Paying in gold for the golden years
It is move-in day at Varenna at Fountaingrove, and Tess Manion looks up from a stack of paperwork with a glint in her eye. “Have you seen the wine cave?” she asks in a thick New England accent, before admitting that, not being from California, she’s more partial to Scotch than sauvignon blanc.
But that’s OK. Because Manion, 80, and her new-neighbor-turned-fast-friend Evelyn Radunich (an octogenarian who likes vodka tonics) can go to the bar instead. Or they can sip cocktails from their own broad balconies overlooking graceful grounds planted in zinfandel.
Manion and her new pal are not your average retirees, and Varenna is far from your average retirement community. The Mediterranean-themed complex collects an entrance fee of up to $1.3 million, along with monthly charges that can peak at nearly $5,500, depending on the unit.
Varenna, which opened its doors in mid-May, is the latest in a new breed of luxury retirement villages, putting the gold in some Americans’ golden years and providing at least one bright spot in an otherwise bleak real estate picture.
The women’s neighbors include a one-time teacher from Arizona with two sons. One son is a former television anchorman; the other is a high-tech entrepreneur who sold his company to a telecom giant and is paying her way. And then there’s the widow of a California congressman-turned-federal judge.
For a fee, these affluent elders can have dogs walked and cars detailed, new apartments decorated and boxes unpacked. They can get a daily wake-up call and store their wine collections in climate-controlled comfort.
They can shop for groceries in a chauffeured Cadillac. Views are expansive, ceilings high and apartments spacious -- the biggest, nearly 3,000 square feet, with a gourmet kitchen, two master suites, an office and a den.
“For someone coming from 5,000 to 8,000 square feet, this is downsizing,” said Allison Cervantez, Varenna’s vice president of marketing. “They’ll pay the extra to keep the dining set they’ve had for 50 years, or their grandmother’s armoire.”
This is late-life living large, and it raises at least one serious question: If you can afford to live in Varenna, or Classic Residence by Hyatt in Palo Alto, or Peachtree Hills Place in Atlanta, or Fox Hill in Bethesda, Md., or the Clare at Water Tower in Chicago, you can afford to stay in your own home forever. So why move?
“The very affluent have always had the most choices and really had the easiest time saying ‘I’m going to stay right where I am,’ ” said David Schless, president of the American Seniors Housing Assn.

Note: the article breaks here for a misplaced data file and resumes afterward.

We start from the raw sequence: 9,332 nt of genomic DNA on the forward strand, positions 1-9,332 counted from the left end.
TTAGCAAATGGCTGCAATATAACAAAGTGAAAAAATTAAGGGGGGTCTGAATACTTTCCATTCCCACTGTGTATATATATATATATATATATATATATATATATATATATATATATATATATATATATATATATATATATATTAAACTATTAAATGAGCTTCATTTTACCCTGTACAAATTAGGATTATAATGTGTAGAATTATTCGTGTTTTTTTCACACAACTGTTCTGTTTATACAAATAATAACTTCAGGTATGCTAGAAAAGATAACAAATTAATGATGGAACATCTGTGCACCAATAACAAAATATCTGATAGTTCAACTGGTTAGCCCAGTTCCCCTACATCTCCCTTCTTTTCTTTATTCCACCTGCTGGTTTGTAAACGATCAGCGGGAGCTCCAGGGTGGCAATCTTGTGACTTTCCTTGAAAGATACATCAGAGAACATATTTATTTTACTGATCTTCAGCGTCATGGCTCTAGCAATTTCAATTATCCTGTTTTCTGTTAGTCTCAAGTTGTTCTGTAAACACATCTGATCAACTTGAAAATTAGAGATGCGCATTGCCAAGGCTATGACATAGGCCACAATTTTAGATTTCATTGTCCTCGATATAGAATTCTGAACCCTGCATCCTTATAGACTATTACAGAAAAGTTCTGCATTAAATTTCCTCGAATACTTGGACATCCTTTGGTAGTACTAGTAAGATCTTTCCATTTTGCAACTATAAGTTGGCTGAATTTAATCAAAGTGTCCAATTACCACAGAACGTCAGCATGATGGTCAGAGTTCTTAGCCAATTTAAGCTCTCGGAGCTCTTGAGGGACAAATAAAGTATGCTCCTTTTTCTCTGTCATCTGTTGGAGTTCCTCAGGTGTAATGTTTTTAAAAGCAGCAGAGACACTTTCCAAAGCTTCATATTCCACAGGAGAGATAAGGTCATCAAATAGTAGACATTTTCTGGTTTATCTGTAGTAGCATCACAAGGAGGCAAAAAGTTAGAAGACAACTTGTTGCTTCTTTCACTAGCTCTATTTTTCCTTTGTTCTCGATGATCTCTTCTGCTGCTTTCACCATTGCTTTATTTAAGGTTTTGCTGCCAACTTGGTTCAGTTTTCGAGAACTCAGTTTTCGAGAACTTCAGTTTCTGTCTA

But “one of the driving forces behind people moving into senior housing -- even people with a lot of resources -- is that, while you can get meals delivered, home healthcare, a visiting nurse,” he said, “people 80, 85 and up can be prisoners in their own homes.”
Sociability aside, there’s another big characteristic the new residents of Varenna and similar properties have in common. Most of these complexes are what California state law describes as “continuing care retirement communities.” And most people who move into the communities, experts say, are “planners.”
Although there is some variation, this is how a continuing care retirement community works: New residents pay an entrance fee -- all cash, not a penny financed -- and then pay monthly fees for a certain number of meals and activities in independent-living units. At Varenna, for example, the cost of admission ranges from $345,000 to $1.3 million, and monthly fees range from $2,724 to $5,485.
When they are no longer able to perform the basic tasks of daily life, like bathing, dressing and taking medication, they receive extra help in their own apartments or get a priority spot in an assisted-living wing in the same complex.
Many continuing care retirement communities have “memory-care” facilities for residents with Alzheimer’s or other types of dementia.
Depending on the community, they may receive the stepped-up care for virtually the same monthly fee they paid originally.
If they die or choose to leave the community, they get a large portion of the entrance fee back or it goes to their estate.
That’s how it works at Classic Residence by Hyatt in Palo Alto -- described by many senior housing experts as among the ritziest retirement communities in the country and the first in the current wave of super high-end senior complexes.
Classic Residence by Hyatt began building upscale senior housing in 1987. The company now has 21 properties in 11 states.
The Craftsman-styled Palo Alto complex -- the jewel in the chain -- opened in 2005 across the street from the Stanford Shopping Center (with anchor stores like Neiman Marcus) and a short walk from the storied campus.
The seven biggest units are 4,212 square feet, with three bedrooms, 3 1/2 baths and a den.
The cost of admission to one of those apartments is nearly $4.2 million for a couple, and monthly fees can top $9,000.
There are memoir-writing classes, trips to the San Francisco Symphony and a residents’ lecture committee that has brought luminaries like former Secretary of Defense William Perry to discuss “the possible split of Iraq and the split of Yugoslavia.”
It wasn’t all that hard to persuade Perry to come talk in May. He teaches at Stanford’s Center for International Security and Cooperation. And he lives at Classic Residence by Hyatt.